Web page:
Digital Cholangioscopic Interpretation: When North Meets the South

Michel Kahaleh*, Isaac Raijman, Monica Gaidhane, Amy Tyberg, Amrita Sethi, Adam Slivka, Douglas G. Adler, Divyesh Sejpal, Haroon Shahid, Avik Sarkar, Fernanda Martins, Christine Boumitri, Samuel Burton, Helga Bertani, Paul Tarnasky, Frank Gress, Ian Gan, Jose C. Ardengh, Prashant Kedia, Urban ArneloPriya Jamidar, Raj J. Shah, Carlos Robles-Medranda

*Corresponding author for this work

Research output: Contribution to journalArticlepeer-review

3 Scopus citations


Background: Digital single‐operator cholangioscopy (DSOC) (SpyGlass DS™, Boston Scientific, MA, USA) allows for high‐definition imaging of the biliary tree. The superior visualization has led to the development of two different sets of criteria to evaluate and classify indeterminate biliary strictures: the Monaco criteria and the criteria in Carlos Robles–Medranda’s publication (CRM). Our objective was to assess the interrater agreement (IA) of DSOC interpretation for indeterminate biliary strictures using the two newly published criteria. Methods: Forty de‐identified DSOC video recordings were sent to 15 interventional endoscopists with experience in cholangioscopy. They were asked to score the videos based on the presence of Monaco Classification criteria: stricture, lesion, mucosal changes, papillary projections, ulceration, white linear bands or rings, and vessels. Next, they scored the videos using CRM criteria: villous pattern, polypoid pattern, inflammatory pattern, flat pattern, ulcerate pattern and honeycomb pattern. The endoscopists then diagnosed the recordings as neoplastic or non-neoplastic based on the criteria. Intraclass correlation (ICC) analysis was done to evaluate interrater agreement for both criteria set and final diagnosis. Results: Recordings of 26 malignant lesions and 14 benign lesions were scored. The IA using both the Monaco criteria and CRM criteria ranged from poor to excellent (range 0.1–0.76) and (range 0.1–0.62), respectively. Within the Monaco criteria, IA was excellent for lesion (0.75) and fingerlike papillary projections (0.74); good for tortuous vessels (0.7), mucosal features (0.62), uniform papillary projections (0.53), and ulceration (0.58); and fair for white linear bands (0.4). Within the CRM criteria, the IA was good for villous pattern (0.62), flat pattern (0.62), and honeycomb pattern; fair for ulcerated pattern (0.56), polypoid pattern (0.52) and inflammatory pattern (0.54). The diagnostic IA using Monaco criteria was good (0.65), while the diagnostic IA using CRM was fair (0.58). The overall diagnostic accuracy using the Monaco classification was 61% and CRM criteria were 57%. Conclusion: The IOA and accuracy rate of DSOC using visual criteria from both Monaco Criteria and CRM are similar. However, some criteria from both sets suffer from poor IA, thus affecting the overall diagnostic accuracy. More formal training and refinements in visual criteria with additional validation are needed to improve diagnostic accuracy. Trial Registration: Identifier: NCT02166099.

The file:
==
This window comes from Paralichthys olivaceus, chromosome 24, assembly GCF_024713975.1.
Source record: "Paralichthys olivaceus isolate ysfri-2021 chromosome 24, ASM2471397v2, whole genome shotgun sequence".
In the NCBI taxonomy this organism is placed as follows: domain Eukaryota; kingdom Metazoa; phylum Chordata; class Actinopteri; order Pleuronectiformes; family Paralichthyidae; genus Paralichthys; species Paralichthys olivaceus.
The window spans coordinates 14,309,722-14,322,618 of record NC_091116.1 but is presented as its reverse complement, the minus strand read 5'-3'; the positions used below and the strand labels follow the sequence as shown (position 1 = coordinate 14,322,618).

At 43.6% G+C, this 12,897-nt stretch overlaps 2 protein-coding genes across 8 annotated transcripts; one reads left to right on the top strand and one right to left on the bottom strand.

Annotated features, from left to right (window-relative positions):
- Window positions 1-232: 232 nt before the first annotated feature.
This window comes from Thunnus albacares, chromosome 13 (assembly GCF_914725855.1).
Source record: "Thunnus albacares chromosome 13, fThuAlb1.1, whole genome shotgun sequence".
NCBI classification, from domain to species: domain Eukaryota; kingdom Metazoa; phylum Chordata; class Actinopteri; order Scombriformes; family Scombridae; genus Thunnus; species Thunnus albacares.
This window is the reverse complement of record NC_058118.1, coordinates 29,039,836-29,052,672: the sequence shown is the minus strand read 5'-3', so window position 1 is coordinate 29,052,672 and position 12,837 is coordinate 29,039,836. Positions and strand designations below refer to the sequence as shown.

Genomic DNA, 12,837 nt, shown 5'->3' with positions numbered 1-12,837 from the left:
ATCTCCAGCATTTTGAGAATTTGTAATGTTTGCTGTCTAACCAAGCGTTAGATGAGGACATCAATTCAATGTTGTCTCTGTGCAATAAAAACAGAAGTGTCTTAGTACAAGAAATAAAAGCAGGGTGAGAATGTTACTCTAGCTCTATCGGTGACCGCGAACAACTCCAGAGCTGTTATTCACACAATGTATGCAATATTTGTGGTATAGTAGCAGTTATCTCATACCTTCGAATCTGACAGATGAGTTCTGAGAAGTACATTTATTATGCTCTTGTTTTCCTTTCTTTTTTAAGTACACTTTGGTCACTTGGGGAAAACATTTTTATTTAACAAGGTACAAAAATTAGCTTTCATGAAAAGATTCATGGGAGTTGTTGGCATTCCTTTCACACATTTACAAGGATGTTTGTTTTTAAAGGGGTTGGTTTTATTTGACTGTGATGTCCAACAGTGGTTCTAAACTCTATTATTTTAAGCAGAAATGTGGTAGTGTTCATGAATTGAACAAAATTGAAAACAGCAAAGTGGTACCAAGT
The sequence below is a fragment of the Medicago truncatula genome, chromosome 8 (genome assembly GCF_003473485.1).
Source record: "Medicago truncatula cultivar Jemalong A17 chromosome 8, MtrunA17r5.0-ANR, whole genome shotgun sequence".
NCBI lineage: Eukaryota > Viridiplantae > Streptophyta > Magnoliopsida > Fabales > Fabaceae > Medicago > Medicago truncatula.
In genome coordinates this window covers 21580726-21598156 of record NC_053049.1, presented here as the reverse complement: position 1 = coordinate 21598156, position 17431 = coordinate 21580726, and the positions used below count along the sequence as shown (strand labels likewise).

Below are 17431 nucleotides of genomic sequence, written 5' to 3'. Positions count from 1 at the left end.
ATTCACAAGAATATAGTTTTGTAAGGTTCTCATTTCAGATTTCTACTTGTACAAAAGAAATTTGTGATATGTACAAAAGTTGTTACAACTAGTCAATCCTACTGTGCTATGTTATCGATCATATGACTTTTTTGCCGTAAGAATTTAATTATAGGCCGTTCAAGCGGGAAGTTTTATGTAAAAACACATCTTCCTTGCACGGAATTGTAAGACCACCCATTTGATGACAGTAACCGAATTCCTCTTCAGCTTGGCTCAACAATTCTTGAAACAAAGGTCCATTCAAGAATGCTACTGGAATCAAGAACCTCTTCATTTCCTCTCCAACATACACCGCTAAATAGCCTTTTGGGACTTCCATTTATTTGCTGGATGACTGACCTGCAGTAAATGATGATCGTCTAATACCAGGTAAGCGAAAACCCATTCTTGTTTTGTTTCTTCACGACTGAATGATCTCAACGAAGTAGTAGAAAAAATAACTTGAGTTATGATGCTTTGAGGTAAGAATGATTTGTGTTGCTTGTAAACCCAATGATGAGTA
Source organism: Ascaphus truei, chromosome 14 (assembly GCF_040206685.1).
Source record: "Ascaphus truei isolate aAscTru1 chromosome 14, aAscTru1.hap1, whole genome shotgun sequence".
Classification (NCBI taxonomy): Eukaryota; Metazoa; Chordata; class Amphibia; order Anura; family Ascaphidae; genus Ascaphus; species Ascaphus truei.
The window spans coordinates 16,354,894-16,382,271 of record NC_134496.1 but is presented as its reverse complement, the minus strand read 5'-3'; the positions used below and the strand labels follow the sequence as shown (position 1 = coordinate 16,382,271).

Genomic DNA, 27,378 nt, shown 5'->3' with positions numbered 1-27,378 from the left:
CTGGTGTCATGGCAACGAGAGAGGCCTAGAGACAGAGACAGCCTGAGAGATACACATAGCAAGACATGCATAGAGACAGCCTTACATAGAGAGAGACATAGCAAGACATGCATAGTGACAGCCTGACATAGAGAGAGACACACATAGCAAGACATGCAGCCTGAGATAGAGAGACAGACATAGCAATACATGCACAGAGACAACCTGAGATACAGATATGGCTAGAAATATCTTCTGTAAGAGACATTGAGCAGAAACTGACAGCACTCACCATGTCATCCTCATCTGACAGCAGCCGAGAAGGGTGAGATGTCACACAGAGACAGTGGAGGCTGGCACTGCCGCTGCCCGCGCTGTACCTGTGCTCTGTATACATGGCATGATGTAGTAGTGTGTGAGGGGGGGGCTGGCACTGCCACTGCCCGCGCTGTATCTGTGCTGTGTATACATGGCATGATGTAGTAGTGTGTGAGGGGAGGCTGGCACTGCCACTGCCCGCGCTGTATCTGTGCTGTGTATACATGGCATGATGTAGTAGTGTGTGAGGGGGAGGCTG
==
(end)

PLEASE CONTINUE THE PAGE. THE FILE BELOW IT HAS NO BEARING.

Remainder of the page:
Original languageEnglish (US)
Pages (from-to)1345-1351
Number of pages7
JournalDigestive diseases and sciences
Issue number4
StatePublished - Apr 2022


  • Cholangioscopy
  • Indeterminate biliary stricture
  • Monaco criteria
  • Single-operator digital cholangioscopy
  • Video cholangioscopy

ASJC Scopus subject areas

  • Physiology
  • Gastroenterology


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